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It Gets Better ~ Favorite Videos

tampa24

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Hey Everyone,

I was perusing Youtube looking at videos for the intenet campaign of "It Gets Better". There was one video that I was so impressed with that I wanted to share it with you. For those of you who aren't aware of the campaign it really gained a sense of urgency when we had the terrible rash of gay suicides last year. The suicide of Tyler Clemente (18 y/o) and that of 3 other boys who were between the ages of like 10-15 were and are a real wake-up call.

The video that I most wanted to show you is of a young man who speaks so much from the heart. He obviously had to fight in the trenches and battle all of that homophobia at an extremely young age. Even though he's an absolute doll he looks so young that rather than having sexual thoughts about him...I just have the desire to give him a big hug and kiss.

There's also a bit of cosmic humor here in Broke Straight Boys Land that he goes by the name: "The Other Tyler". I felt like it was a privilege to watch his homemade vid and hear him share his story. Please let me know what you think.


http://www.youtube.com/watch?v=SB_VNjsCGcA&feature=related
 
He's a perfectly terrific kid. Thank you so much Tampa for posting him.

The whole right margin of the YouTube page he's on has more contributions to the campaign, home videos by mostly young guys who had to wait till they were 20 to start living. That's the message I took away, that all these beautiful children had to mark time, suffering the obscenity of bullying and abuse and worse, until they were finally able to get the fuck out of their environments and find somewhere where they could be themselves. I hope the chirpy bravery you see in all these clips makes a difference to even just one endangered child who decides to persevere with his hellish existence, and not cut his wrists. Thank you again Tampa.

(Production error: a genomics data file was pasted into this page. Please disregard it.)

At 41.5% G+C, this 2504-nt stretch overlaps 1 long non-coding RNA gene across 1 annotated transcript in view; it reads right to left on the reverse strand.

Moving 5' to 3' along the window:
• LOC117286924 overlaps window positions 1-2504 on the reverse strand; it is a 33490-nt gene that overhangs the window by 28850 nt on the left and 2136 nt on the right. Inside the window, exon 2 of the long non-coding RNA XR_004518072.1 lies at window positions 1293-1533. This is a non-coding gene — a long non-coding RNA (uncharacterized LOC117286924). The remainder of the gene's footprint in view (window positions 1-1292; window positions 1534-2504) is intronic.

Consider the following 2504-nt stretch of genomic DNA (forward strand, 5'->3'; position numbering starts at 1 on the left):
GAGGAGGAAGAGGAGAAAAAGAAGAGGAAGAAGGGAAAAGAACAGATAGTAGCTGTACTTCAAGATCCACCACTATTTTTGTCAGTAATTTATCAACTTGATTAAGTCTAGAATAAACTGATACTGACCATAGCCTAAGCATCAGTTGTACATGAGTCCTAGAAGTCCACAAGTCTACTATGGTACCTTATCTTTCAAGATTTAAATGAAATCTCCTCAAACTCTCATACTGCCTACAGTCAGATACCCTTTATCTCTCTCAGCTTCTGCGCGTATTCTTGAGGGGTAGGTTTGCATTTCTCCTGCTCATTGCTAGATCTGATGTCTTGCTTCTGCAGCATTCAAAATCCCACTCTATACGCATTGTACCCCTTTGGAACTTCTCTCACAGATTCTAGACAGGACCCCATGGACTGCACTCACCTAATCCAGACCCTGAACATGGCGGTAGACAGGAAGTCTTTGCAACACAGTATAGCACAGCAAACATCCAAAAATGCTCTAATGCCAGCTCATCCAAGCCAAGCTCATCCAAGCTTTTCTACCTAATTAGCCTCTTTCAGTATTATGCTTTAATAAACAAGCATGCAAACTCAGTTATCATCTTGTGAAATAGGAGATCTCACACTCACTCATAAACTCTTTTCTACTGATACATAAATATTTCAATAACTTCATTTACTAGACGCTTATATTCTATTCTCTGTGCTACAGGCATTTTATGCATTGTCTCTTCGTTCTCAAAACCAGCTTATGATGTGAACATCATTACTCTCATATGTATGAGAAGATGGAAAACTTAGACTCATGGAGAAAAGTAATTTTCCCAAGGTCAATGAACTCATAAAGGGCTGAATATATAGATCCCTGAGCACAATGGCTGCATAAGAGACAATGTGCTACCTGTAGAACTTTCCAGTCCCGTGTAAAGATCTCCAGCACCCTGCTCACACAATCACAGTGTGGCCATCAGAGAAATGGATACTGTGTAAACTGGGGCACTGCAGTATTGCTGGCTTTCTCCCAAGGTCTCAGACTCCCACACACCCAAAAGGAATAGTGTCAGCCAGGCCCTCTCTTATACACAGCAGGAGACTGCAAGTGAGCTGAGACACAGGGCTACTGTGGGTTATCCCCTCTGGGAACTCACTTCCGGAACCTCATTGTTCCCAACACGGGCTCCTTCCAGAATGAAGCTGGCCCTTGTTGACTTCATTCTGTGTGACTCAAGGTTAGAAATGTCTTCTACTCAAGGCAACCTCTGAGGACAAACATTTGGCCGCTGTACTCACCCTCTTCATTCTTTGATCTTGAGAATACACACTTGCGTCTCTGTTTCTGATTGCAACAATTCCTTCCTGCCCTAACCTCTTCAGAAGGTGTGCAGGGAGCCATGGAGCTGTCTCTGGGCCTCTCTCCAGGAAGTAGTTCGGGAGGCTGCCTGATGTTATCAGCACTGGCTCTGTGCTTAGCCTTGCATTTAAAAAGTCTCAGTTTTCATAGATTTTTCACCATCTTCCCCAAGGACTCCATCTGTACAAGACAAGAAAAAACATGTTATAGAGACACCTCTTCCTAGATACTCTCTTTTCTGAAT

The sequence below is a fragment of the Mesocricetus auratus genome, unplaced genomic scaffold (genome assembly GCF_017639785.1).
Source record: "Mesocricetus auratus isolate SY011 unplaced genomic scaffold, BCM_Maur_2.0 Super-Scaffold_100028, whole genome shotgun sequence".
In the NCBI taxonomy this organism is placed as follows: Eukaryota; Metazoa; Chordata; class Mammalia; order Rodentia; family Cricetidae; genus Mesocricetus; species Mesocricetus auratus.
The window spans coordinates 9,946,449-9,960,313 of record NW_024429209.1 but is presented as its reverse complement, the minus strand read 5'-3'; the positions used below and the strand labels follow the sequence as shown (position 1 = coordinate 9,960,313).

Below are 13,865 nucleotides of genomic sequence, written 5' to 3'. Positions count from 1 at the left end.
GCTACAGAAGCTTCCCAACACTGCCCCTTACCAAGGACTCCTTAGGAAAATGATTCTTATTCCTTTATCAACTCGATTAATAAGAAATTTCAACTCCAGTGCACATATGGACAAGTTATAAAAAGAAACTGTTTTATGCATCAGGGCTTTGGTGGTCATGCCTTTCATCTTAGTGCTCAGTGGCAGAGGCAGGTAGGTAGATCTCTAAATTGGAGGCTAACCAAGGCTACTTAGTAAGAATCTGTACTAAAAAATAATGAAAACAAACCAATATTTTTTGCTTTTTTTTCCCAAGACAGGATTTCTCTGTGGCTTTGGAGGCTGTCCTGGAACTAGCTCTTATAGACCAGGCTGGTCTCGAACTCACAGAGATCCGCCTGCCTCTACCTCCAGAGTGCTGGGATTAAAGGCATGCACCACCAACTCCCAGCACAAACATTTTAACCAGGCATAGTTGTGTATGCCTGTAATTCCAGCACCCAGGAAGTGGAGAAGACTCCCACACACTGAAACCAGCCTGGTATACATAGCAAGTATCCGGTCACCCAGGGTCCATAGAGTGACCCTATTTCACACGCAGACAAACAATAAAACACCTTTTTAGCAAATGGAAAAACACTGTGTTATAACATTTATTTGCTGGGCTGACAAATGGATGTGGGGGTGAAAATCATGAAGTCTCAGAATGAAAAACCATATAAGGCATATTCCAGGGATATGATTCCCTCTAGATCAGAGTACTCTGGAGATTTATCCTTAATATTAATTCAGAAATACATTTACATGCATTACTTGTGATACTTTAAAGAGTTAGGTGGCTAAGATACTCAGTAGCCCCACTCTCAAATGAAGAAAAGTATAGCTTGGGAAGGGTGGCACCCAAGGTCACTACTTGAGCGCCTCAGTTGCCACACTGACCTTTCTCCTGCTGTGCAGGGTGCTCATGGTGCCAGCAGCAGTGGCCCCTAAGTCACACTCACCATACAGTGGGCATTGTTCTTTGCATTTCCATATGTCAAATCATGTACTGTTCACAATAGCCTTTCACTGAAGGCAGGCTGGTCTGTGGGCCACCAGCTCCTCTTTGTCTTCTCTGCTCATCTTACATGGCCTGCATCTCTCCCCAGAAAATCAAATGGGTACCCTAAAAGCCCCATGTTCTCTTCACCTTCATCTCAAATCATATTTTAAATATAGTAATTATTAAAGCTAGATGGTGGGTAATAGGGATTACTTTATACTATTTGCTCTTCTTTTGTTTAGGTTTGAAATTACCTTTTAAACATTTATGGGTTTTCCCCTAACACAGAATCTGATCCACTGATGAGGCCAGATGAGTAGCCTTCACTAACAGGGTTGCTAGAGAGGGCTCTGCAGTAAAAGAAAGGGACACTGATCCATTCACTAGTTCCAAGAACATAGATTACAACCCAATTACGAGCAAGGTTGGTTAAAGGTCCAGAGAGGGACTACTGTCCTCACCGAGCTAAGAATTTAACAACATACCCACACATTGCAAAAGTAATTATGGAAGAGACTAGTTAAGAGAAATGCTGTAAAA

Add my thanks, Tampa, for your posting this video for us all to see. My experiences growing up weren't as dramatic as this guy's . . . yet I still identified strongly with him. So my thanks go out, too, to the guy in the video. He gave a valuable -- and possibly life-saving -- message to today's kids.
 
I totally agree that Tyler's video is terrific, and hopefully will be viewed by many many young people going through the same type of harassment and humiliation, and that his positive message that "it gets better" will actually save lives.

I always knew that I was gay, throughout school, but I was not considered a "sissy", but on a few occasions in both junior high school an in high school, other kid's who I had been friends with, must have noticed me staring at their body in gym class, or otherwise could tell that I was gay, and on two or three occasions, I was called a fag and or queer. So even on a much smaller basis, I can relate to how it feels. Great job Tyler, and thank you Tampa for posting this very important video.
 
So my thanks go out, too, to the guy in the video. He gave a valuable -- and possibly life-saving -- message to today's kids.